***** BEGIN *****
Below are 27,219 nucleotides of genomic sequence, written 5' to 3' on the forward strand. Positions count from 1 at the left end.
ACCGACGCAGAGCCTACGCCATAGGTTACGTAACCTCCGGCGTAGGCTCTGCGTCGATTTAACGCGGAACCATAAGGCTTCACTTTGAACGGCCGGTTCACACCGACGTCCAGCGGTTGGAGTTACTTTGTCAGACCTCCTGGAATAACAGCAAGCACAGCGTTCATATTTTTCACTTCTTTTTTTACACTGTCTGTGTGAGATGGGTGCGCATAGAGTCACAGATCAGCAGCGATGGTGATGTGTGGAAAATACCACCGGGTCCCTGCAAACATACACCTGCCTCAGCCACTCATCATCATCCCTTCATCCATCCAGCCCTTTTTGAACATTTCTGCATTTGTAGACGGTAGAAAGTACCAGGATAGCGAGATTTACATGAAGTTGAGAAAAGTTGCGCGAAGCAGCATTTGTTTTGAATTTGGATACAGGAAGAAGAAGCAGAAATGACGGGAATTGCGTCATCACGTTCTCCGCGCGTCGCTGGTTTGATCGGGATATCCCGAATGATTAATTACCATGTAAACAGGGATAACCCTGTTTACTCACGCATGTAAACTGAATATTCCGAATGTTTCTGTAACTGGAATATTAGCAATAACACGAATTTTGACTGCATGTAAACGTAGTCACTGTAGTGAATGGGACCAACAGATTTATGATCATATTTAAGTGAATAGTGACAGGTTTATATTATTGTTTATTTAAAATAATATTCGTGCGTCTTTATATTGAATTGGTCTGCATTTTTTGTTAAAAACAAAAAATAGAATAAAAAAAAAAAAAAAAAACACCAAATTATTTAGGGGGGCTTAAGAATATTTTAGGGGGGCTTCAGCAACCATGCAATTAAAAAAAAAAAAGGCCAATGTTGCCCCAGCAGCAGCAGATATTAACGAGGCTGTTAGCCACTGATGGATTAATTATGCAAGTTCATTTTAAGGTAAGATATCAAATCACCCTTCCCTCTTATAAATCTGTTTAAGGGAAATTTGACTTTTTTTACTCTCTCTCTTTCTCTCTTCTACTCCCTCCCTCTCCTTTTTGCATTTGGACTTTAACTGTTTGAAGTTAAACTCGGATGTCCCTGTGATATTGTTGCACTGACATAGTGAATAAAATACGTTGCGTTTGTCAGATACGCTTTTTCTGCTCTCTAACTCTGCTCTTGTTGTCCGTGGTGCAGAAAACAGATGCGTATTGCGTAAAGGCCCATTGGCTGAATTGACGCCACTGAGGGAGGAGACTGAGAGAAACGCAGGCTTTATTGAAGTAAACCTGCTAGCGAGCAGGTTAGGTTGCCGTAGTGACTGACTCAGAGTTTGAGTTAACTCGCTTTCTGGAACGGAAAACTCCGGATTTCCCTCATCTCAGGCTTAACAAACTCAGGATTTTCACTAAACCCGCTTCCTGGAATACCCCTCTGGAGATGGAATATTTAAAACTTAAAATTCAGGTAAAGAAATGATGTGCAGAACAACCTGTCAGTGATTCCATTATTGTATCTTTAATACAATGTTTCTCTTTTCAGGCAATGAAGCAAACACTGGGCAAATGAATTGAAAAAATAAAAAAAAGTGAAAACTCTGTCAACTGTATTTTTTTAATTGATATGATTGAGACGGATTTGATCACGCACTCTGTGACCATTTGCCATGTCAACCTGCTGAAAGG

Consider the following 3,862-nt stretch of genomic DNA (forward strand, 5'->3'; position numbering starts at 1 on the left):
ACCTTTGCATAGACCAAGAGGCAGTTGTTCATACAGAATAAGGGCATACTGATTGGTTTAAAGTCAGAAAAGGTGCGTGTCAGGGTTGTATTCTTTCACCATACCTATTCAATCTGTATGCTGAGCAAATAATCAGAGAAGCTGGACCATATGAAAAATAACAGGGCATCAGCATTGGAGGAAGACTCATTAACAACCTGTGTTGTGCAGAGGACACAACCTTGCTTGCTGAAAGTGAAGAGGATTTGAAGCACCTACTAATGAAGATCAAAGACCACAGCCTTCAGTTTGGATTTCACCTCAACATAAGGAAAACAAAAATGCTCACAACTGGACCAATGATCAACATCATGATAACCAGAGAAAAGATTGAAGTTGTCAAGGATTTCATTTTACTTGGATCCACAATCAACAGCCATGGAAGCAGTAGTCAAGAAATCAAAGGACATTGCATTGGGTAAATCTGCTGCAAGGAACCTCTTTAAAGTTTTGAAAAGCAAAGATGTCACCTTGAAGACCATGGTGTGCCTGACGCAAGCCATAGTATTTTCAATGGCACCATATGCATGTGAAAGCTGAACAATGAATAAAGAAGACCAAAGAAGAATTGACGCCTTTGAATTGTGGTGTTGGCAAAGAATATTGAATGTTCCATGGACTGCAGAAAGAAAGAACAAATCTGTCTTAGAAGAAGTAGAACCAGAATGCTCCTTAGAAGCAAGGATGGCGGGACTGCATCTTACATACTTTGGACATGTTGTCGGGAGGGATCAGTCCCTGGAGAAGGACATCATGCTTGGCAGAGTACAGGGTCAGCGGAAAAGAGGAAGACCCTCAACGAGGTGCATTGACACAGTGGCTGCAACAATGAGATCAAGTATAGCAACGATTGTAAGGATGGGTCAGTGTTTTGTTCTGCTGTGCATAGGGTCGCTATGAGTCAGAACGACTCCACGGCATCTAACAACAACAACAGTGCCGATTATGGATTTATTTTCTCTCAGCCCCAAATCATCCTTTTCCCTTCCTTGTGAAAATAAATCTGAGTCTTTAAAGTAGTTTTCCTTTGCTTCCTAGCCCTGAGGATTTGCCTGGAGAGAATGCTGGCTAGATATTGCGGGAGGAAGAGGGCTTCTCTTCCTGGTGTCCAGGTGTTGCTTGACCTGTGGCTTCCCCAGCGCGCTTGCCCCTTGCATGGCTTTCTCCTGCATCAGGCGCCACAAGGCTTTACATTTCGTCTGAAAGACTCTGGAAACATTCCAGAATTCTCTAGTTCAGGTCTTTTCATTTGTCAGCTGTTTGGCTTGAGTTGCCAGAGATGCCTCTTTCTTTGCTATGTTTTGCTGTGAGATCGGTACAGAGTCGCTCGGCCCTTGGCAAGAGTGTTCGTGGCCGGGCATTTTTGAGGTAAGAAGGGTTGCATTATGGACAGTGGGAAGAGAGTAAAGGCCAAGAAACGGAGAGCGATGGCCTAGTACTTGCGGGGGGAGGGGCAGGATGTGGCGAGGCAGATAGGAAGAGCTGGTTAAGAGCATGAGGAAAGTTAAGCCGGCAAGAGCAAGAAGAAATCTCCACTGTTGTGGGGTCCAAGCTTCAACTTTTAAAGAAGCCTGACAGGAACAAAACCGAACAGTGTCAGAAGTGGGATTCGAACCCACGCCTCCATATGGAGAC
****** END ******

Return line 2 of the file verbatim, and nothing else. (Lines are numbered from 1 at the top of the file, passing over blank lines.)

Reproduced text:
ACCGACGCAGAGCCTACGCCATAGGTTACGTAACCTCCGGCGTAGGCTCTGCGTCGATTTAACGCGGAACCATAAGGCTTCACTTTGAACGGCCGGTTCACACCGACGTCCAGCGGTTGGAGTTACTTTGTCAGACCTCCTGGAATAACAGCAAGCACAGCGTTCATATTTTTCACTTCTTTTTTTACACTGTCTGTGTGAGATGGGTGCGCATAGAGTCACAGATCAGCAGCGATGGTGATGTGTGGAAAATACCACCGGGTCCCTGCAAACATACACCTGCCTCAGCCACTCATCATCATCCCTTCATCCATCCAGCCCTTTTTGAACATTTCTGCATTTGTAGACGGTAGAAAGTACCAGGATAGCGAGATTTACATGAAGTTGAGAAAAGTTGCGCGAAGCAGCATTTGTTTTGAATTTGGATACAGGAAGAAGAAGCAGAAATGACGGGAATTGCGTCATCACGTTCTCCGCGCGTCGCTGGTTTGATCGGGATATCCCGAATGATTAATTACCATGTAAACAGGGATAACCCTGTTTACTCACGCATGTAAACTGAATATTCCGAATGTTTCTGTAACTGGAATATTAGCAATAACACGAATTTTGACTGCATGTAAACGTAGTCACTGTAGTGAATGGGACCAACAGATTTATGATCATATTTAAGTGAATAGTGACAGGTTTATATTATTGTTTATTTAAAATAATATTCGTGCGTCTTTATATTGAATTGGTCTGCATTTTTTGTTAAAAACAAAAAATAGAATAAAAAAAAAAAAAAAAAACACCAAATTATTTAGGGGGGCTTAAGAATATTTTAGGGGGGCTTCAGCAACCATGCAATTAAAAAAAAAAAAGGCCAATGTTGCCCCAGCAGCAGCAGATATTAACGAGGCTGTTAGCCACTGATGGATTAATTATGCAAGTTCATTTTAAGGTAAGATATCAAATCACCCTTCCCTCTTATAAATCTGTTTAAGGGAAATTTGACTTTTTTTACTCTCTCTCTTTCTCTCTTCTACTCCCTCCCTCTCCTTTTTGCATTTGGACTTTAACTGTTTGAAGTTAAACTCGGATGTCCCTGTGATATTGTTGCACTGACATAGTGAATAAAATACGTTGCGTTTGTCAGATACGCTTTTTCTGCTCTCTAACTCTGCTCTTGTTGTCCGTGGTGCAGAAAACAGATGCGTATTGCGTAAAGGCCCATTGGCTGAATTGACGCCACTGAGGGAGGAGACTGAGAGAAACGCAGGCTTTATTGAAGTAAACCTGCTAGCGAGCAGGTTAGGTTGCCGTAGTGACTGACTCAGAGTTTGAGTTAACTCGCTTTCTGGAACGGAAAACTCCGGATTTCCCTCATCTCAGGCTTAACAAACTCAGGATTTTCACTAAACCCGCTTCCTGGAATACCCCTCTGGAGATGGAATATTTAAAACTTAAAATTCAGGTAAAGAAATGATGTGCAGAACAACCTGTCAGTGATTCCATTATTGTATCTTTAATACAATGTTTCTCTTTTCAGGCAATGAAGCAAACACTGGGCAAATGAATTGAAAAAATAAAAAAAAGTGAAAACTCTGTCAACTGTATTTTTTTAATTGATATGATTGAGACGGATTTGATCACGCACTCTGTGACCATTTGCCATGTCAACCTGCTGAAAGG